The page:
Is it all currently poles apart following The Suburbs for Arcade Fire? Was performing and then winning “Album of the Year” at the Grammys altering? Let’s look at the facts: a ridiculously astounding tour schedule, some time apart, some time travelling. Fresh inspirations arise through global sounds and somehow, a new recording space is available. And unlike a re-telling of Win Butler’s youth growing up (in stellar fashion mind you) Reflektor is the fruits of labor Arcade Fire was always capable of.
There’s going to be a clear divide in the way the band has ultimately presented Reflektor. Although they attempted to make a short album, they were left with something extremely long and the end result is a two-disc effort, splitting thirteen proper tracks. The first side taking the additional track as a closing, almost like a fanfare, segues into side B. Regardless of one’s personal opinion concerning length, there is no denying the pure heart and soul driven into Reflektor’s music. Songs like the aforementioned “Joan of Arc” begin and end with a rousing dash of sound – the middle chug is a terrifically, soul-inspired presentation of strut – and they always tend to channel everything from pop, to the Haitian music that inspired Butler.
One of the greatest traits of any Arcade Fire album are the massively sweeping and moving/poignant songs that provide mainstream impact but are still, superbly crafted for the passionately inclined (everyone.) “Reflektor” does just enough with its James Murphy production, in the way of titillating layers of sounds, an ascension of voices and soaring highs, before the band puts it all to rest. The loudness of the song at its peak, contrasted with the lilting hushes at its lowest, really showcases some utter skill – then there’s this synth that strikes through every now and then like a slinky caterpillar. The same way The Suburbs started with a declaration of vision of sound, and much how Funeral paraded on its opener, “Reflektor” (and in turn, Reflektor) is definitely, something we can dance to. With a huge wall of sound that cascades over everything, a blowing wind of voices and trembling keyboards, too, of course.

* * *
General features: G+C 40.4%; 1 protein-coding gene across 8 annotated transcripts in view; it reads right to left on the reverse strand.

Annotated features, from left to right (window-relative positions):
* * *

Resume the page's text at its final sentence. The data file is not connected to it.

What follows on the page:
“Afterlife” follows a similar path, by way of originating methods but with alternative paths chosen. It has this sublime groove that never lets up, combining sudden dynamic and rhythm shifts with more and more layers of voices. In some ways the past albums the band had made were semi-concept albums in their tone but never in their entire mode and Reflektor takes the many ideas that were inside of Butler’s head and concentrates them onto a spectacular album. The band sounds strong when they embark on torching rockers like “Flashbulb Eyes” and they appear filled with tenacity. Murphy noted that ‘epic’ results were on the horizon from Arcade Fire when the band was creating their magnus opus and certainly, Reflektor does not fail. “Supersymmetry” captures what are perhaps the prettiest synthesizers of the whole album: a love song about real love and with music that flawlessly conveys it. Half of your body wants to just glide along to the heavenly voices, while the rest wants to shake to the beats.
The compelling parts of Reflektor are how the band take the raw emotion and drive they’ve gained from previous efforts to new, novel levels with alternate shades of color. The beautiful “Here Comes the Night Time II” is a short affair but it’s gorgeous in every possible way. There are also these interludes that appear mostly on the first half; whether they sound like a local playing the neighborly country bar on dollar-you-call-it, or what might be the Ed McMahon show, they are gifted and seamlessly rendered. Then on the second half, with“Porno,” with a delectable keyboard and those 80s style atmospheric tones, it might just be one of the best songs they’ve written. Subtle, gritty, determined, the way Butler’s voice sounds is just enough but all else, it’s really a special moment when you hear that the first time.
Arcade Fire has always tended to certain tried and true trademarks and Reflektor is chock-full of them: anthems to sing about, mesmerizing convictions of music and well, reflective lyrics about nothing more than life. I guess that’s all they’ve done as a band, for more than ten years: they’ve still found new ways to stun our ears in so many other ways. There’s no lack of stride here, in fact the entire scope of Reflektor and its magnificent way of sucking you into its entire ride is downright remarkable.